Signpost (Weber, Utah), 2008-02-271
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! r 1 i rm 'V I, .ft . . Wiiiuut Static Univhrsity workplace WOr.'S Sec page 4 PA H J ..... , , . - -yjt.; JthJ,.-wt a IGN n n ri'i i:r' '7?n nrAn 7 Ttmih ,3 Student Senate gives justice By Lynn Wilde now s editor I ie Signpost After controversy caused enmity in the Weber State University Student Senate, generated many online comments and one follow-up story, anil threatened student government careers, the senate ratified the appointment of a new WSU associate Supreme Court justice. Destry East, former senator, was presented to the hut failed to secure f 1 the associate justice Jj pUMUUH L'Y till 8-6 vote, which, according to the senate bylaws, was not enough; a 23 majority was needed to confirm East. On Monday, Jake Bens, WSU student body president, presented East to the senate for confirmation for a second time in ait attempt to fill thetwo-month-old justice vacancy-Senator Drew Durtschi, of health professions, which was East's former constituency, read a letter in support of East from the health profession's area council. Also, Jared Olsen, social and behavioral sciences senator, changed his position about Mast. I le said alter a question-and-answer period in a one-on-one meeting with East, he got to know him better on a personal and professional level. One of his concerns was about Chief lustice Brett Jones and East's friendship. However, he said he had nothing to worry about. "1 realied politically, Jones and last are a c t u a I 1 y p o 1 a r o p p o s i t e s , " Olsen said. "So that doesn't strike me as a problem any more." Olsen said East didn't mention his scientific background in the confirmation hearing. "A scientist has to look at the facts as they are," Olsen said. "That's something a justice has to do as well. A scientist is qualified be a judge in my mind." Consequently, Olsen recommended East for the associate justice position on behalf of his constituents. Also, Ariana Escalante, nominee for vice-president of diversity, was presented once again to the senate after her nomination failed. In a letter he read to (he senate from the executive branch of student government, Bens said the qualifications of an applicant are not as important as the person's commitment to the job. Bens said she scored higher on her application than any other candidate. Senator Tyler Latham, Students with Disabilities senator, said though Escalante claims leadership responsibilities, be didn't see much. She said in her summer job she works as a high-adventure guide teaching kayaking, backpacking and rock climbing in various locations to people ages 12-21. The senate confirmed both East and Escalante with a vote of 14-2 and 12-4, respectively. Jones then swore each new senator in. Because of her appointment as vice president, Escalante resigned as senator of I lonorsBIS to start her new job. WSU student Elene Kvernad.e was confirmed as the new international senator, and WSU student Daron I lanson was confirmed as the new veterans affairs senator. The senate ratified the student fee recommendation committee's budget presented by Beus. In an interview after the senate meeting, East said he would be the associate justice who reports the senate meetings to the Supreme Court. Comment on this story at wsusignpost.com. I'MOIOS HY KILfcY SMI I H 1 1 II SK.NHAI Weber State University Supreme Court Chief Justice Brett Jones swears in Daron Nelson, veterans, (top) and Elene Kverna-dze, (bottom) international senators. fm ' " I, 4. -V Weber State University j professor Adam Johnston j and WSU student Justin Williamson snowshoeing. J A i Spinning Yarns tadeets walk Ie Backcountry hiking shoo-in By Devin Masters correspondent I The Signpost Weber State University professor Adam Johnston loves snowshoeing "I've never had a bad day on snowshoes," Johnston said. These words held true for a group of WSU Honors students as Johnston, along with WSU professor Carl Porter, led them on a snowshoeing trip Saturday morning. The group traveled just less than four miles on a loop that started at the Art Nord trailhead. The group then made its way to the Wheeler Creek trail, to the middle of Middle Fork. From there, the group followed the Old Snowbasin Road back to the trailhead. "My hope was simply to get myself outside, along with students," Johnston said, "and introduce them both to snowshoeing and to the area that they have right out their backdoor." McKenzie Oldham, a WSU clinical laboratory science junior, said she was a little surprised with her first snowshoeing experience. "I expected to go for a nice easy stroll through the wilderness and see the sights," she said, "but it was a lot of work to get up the mountain." Lindsay Huss, a WSU junior art major, said she had never been snowshoeing before either. "I didn't know what to expect," she said. "I didn't think it would be as physically demanding as it was." Oldham, who serves as the socialcultural chairperson of the Honors Program, planned the event. "I wanted everyone to be able to spend some time outside and see the beautiful mountain," she said. Although Oldham said she would have liked to have more people attend the event, she said she was happy with how things went and thought the event was a success. "Once we got the snowshoes, the rest of the day went perfectly," she said. "Snowshoeing was a lot harder than any of us thought, but everyone seemed to have had a good time and enjoyed the experience." Johnston said the best part about snowshoeing is that it's easy and fun. "The hardest part is packing for the trip and getting the snowshoes on," he said. Johnston said WSU students should know that the WSU Wilderness Recreation Center offers them an opportunity to go snowshoeing without having to buy the necessary equipment. "Students have a great resource in the WRC for rentals and great areas to snowshoe close to home," he said. Johnston said students need to be aware of avalanche dangers before they go snowshoeing. "Simply asking someone at WRC about safe areas to go is easy enough," he said. IIuss said she enjoyed the activity so much that she is considering trying it again. "I thought it was fun and a good idea for a winter activity," she said. "I think I might go again so I can do it at my own pace." Johnston said he hoped students left the event with a positive attitude about snowshoeing and the experience. "Maybe people have a greater awareness of the land around us," he said, "and how far your own two feet can take you." Comment on this story at wsusignpost.com. By Ryan Larsen correspondent 1 7e Signpost A lecture in the Weber State University McKay Education Building emphasized storytelling as a teaching method Monday. In a packed classroom on tire third floor of the McKay Education Building, storyteller Elizabeth Ellis, with long silver hair, glasses and a green ribbon pinned to her chest, entered at the front of die room and took off her shoes. In a' distinct soft southern accented voice, Ellis asked if there were any questions before she began. A young woman in the audience asked why she took off her ; "r"""",,;j shoes. Suddenly the soft southern voice became more pronounced , and lively and she answered, speaking of the Bible, when Jehovah spoke to Moses. She said Jehovah told Mosestoremove his shoes, for he was on hallow ground, and when she was storytelling she said she felt as if she was on hallow ground and that it was the most sacred activity she had ever been a part of. Ellis said she has been storytelling since before most of the audience had been born, which is more than 30 years, and has told 406 stories. Ellis quoted Albert Einstein, saying, "Imagination is more important than knowledge," and said it is a concept she has tried to convey to her audience throughout her years of storytelling. She said storytelling to cliildren in schools and at home is important because it helps children develop an active imagination. She said a good story would create students who care about die material and want to learn more, as well as developing an effective relationship between students and teacher. "A person who does not have an active imagination is a spiritual cripple," Ellis said. "A story is like a workout for a child's brain." She said that while telling a child a story, the child's face will be in constant motion because everything tiiey think will be on their faces, and telling a story is a special activity tiiat does not require electricity. "No bulb can ever burn out in the middle of a storv." Ellis said. SOURCE: ELIZAHb I H tLLIS.COM Elizabeth Ellis "Imagination is more important than knowledge " Ellis said she felt there is not anything that cannot be taught with a story, but admitted science and math are a little more difficult to include in stories. For an example, she spoke about the movie "Forrest Gurnp." She said almost every important event that took place in the United States in the last half of the 20th century can be learned through the telling of a story about one man's life. Ellis said that to teach through storytelling, a person must create an interesting character who lived through the event being taught. "Through storytelling," Ellis said, "people will learn without knowing they are learning." She said she has a method of applying her craft. "Tell it, don't read it," Ellis said. She said that when storytelling, a person must learn to speak slower so people, especially children, have time to make the pictures in their mind that go along with the story. Ellis said it is also important to add as much vocal variety as possible while telling a story. WSU elementary education junior Tiffany McMillin said she learned somediing new. "I would have never thought to weave information into a story to teach a concept like that," McMillin said. Ellis is in Ogden for the WSU Storytelling Festival, and came from Dallas, Texas for the event. The festival, now in its 12tii year, is devoted to the presentation, preservation and interpretation of memories and oral traditions, and is the only storytelling festival in the nation sponsored by a university in partnership with local schools. Today is the last day for the festival, which will take place at the WSU Davis Conference Center, area schools, and the WSU Ogden Campus. For specific times, events and ticket info, visit http:community. weber.edustoiytellingschedule default.htm Comment on this story at wsusignpost.com. Inside How to overcome a phobia Editorial page 3 Economy shot not stimulating students Business page 4 'Cats can't get past Montana Sports page 6 liens in Brief Gun scare at WSU not scary OGDEN Police received a report at 1 p.m., Monday, of a man carrying a gun across Weber State University's campus. The man was entering the Social Science Building carrying a rifle in a case. The man, a current crime lab employee, was carrying the rifle to the crime lab on the second floor for forensictesting. Bystanders in the building were concerned about the rifle and notified police. WSU spokesman John Kowalewski said the situation had the appearance of being serious, but it turned out not to be. Once police identified who the man was, they realized he was not a threat. The rifle never left the case it was being carried in. College locked down FERRUM, Va. The students at Virginia's Ferrum College were taken to a secure lockdown location yesterday after a man was seen with a gun in the resident's hall. Officials said that the president of the school ordered the lockdown after a member of the housekeeping staff reported seeing a young man walk into the building with a handgun. Two men who fit the description of the man with the gun have been questioned, but neither was held. The school, which is affiliated with the United Methodist Church, is located in the foothills of the Blue Ridge Mountains about 35 miles away from Roanoke. Fatality on Harrison Boulevard A wreck involving three vehicles on Harrison Boulevard Tuesday afternoon resulted in the death of a high school girl and serious injury of another, according to Ogden City Police Li eutenant Dave Tarran. The girl, whose name will be released today, was traveling with other high school students from the Dee Events Center where a high school basketball tournament was taking place. Tarran said two vehicles with high school students from West High School and Granger High School were traveling southbound on Harrison. One of the vehicles quickly stopped, and veered, clipping the backside of the victim's car, which was traveling the same direction. It. was sent spinning into oncoming traffic where it was struck directly in the passenger side by a third vehicle. Bodi victims were in the same vehicle. Tarran said traffic was blocked on Harrison for three hours while police crews investigated and cleaned up the scene.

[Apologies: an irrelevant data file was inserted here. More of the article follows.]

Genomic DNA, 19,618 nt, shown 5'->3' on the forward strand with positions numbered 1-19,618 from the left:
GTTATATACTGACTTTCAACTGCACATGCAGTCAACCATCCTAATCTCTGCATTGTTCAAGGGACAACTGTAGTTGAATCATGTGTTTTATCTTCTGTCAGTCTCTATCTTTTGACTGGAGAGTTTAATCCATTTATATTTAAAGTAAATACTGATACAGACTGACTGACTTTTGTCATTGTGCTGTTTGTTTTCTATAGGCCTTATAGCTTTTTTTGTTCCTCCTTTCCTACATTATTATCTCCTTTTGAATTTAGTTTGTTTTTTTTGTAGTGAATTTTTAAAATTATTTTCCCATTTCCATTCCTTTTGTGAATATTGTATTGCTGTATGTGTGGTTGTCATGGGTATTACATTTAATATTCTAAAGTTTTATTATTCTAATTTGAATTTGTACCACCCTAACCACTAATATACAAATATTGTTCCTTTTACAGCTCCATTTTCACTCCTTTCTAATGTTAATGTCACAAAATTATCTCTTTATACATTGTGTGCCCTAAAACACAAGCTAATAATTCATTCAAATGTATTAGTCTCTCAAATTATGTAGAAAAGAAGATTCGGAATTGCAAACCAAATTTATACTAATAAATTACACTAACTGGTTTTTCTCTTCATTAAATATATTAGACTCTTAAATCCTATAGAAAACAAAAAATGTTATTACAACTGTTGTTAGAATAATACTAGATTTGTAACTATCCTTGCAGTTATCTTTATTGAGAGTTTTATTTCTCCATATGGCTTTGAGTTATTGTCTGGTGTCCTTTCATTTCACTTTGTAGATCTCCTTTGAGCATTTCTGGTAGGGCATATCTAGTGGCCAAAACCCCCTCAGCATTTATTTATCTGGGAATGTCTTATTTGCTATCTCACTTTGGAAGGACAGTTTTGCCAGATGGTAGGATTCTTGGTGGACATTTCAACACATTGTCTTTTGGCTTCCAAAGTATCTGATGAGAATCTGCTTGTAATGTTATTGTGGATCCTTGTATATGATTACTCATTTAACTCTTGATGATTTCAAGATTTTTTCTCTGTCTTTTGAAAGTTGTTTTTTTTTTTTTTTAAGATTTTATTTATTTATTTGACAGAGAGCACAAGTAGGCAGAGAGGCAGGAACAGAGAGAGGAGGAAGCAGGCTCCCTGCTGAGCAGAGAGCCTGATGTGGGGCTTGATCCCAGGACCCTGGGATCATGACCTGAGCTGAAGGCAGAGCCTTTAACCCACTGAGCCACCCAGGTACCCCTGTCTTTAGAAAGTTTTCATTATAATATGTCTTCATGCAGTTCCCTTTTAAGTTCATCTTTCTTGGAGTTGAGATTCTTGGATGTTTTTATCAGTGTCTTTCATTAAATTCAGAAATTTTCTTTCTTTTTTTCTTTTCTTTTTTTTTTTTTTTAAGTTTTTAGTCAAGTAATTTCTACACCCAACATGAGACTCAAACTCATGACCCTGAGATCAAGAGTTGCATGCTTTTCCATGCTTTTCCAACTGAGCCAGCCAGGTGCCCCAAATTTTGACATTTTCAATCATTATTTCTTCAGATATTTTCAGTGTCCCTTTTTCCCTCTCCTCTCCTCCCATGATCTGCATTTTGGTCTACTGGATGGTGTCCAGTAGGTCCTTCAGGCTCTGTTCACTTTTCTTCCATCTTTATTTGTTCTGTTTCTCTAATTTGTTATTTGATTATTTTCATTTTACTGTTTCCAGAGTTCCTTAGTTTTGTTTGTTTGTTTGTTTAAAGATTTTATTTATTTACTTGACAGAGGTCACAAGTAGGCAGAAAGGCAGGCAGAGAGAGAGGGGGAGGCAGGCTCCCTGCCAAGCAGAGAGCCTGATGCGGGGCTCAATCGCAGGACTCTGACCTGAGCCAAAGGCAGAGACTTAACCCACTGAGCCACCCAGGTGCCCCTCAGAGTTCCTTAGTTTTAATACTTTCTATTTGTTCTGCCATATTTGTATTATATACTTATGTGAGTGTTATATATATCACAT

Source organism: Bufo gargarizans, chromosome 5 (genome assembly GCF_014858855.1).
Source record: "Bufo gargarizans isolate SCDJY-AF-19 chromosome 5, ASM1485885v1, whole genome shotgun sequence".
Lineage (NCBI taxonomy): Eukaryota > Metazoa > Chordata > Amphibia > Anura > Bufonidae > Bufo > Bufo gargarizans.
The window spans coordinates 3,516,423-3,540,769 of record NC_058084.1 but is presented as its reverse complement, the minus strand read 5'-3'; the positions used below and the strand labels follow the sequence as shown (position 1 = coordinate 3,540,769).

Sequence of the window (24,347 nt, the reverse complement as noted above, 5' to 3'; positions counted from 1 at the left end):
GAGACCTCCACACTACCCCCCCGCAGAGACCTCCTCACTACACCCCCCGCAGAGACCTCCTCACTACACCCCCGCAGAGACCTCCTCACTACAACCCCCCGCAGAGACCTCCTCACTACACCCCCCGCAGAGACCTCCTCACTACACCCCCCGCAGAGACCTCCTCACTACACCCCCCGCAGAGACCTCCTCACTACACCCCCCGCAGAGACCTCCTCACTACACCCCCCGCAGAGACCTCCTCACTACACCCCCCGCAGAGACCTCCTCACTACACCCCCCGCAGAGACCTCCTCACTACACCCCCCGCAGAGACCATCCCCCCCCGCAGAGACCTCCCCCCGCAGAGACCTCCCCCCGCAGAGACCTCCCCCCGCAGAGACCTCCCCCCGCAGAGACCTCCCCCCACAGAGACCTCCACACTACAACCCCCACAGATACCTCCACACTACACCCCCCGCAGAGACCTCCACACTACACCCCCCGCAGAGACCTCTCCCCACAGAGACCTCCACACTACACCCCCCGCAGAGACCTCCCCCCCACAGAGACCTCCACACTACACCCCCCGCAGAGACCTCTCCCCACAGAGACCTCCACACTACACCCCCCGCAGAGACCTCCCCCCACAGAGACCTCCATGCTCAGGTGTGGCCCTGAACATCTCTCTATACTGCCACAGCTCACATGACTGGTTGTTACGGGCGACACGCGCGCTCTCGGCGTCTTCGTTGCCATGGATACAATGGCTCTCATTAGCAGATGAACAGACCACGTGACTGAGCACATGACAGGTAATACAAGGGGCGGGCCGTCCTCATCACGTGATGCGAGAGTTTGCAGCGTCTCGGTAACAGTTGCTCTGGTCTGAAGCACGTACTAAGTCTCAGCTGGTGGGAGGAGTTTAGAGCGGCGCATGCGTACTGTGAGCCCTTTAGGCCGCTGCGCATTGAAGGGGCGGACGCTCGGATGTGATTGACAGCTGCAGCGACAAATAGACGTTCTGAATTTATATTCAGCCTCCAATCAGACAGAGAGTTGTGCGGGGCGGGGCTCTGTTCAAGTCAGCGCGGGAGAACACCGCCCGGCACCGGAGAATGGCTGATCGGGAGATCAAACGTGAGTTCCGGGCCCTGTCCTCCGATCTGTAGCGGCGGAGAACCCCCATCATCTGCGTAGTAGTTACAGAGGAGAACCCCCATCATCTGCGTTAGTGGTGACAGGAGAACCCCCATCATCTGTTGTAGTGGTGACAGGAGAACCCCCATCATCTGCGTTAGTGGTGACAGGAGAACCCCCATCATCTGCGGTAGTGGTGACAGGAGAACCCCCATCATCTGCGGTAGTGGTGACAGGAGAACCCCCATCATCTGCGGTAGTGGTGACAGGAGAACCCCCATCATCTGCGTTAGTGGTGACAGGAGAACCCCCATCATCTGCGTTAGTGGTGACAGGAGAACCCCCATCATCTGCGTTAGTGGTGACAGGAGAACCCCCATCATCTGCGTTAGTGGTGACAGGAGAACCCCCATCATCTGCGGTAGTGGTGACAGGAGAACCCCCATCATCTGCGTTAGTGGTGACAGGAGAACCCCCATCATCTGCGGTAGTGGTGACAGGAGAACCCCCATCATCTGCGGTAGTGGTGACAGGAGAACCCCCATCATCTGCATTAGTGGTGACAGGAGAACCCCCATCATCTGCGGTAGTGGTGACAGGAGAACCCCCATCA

|Title||Signpost (Weber, Utah), 2008-02-27, Vol. 78, No. 68|
|Creator||Weber State University|
|Contributors||Associated Students of Weber State University; A generous grant from the Utah State Library and the Institute of Museum and Library Services.|
|Description||Weber's current student newspaper, the Signpost, first appeared on September 29, 1937. For two years prior to that time, campus news was disseminated via announcements posted on a bulletin board known as the "Signpost". As a result, the masthead of the first issue of the paper itself featured a rudimentary wooden sign with the title spelled out in rustic-looking letters. Over the years the paper has been published continuously, though the look, size and style has changed several times.|
|Subject||College student newspapers and periodicals; Weber State University|
|Publisher Digital||Stewart Library, Weber State University|
|Source||University Archives LD5893.W55 S5, Stewart Library, Weber State University|
|Rights Management||Public Domain. Courtesy of University Archives, Stewart Library, Weber State University.|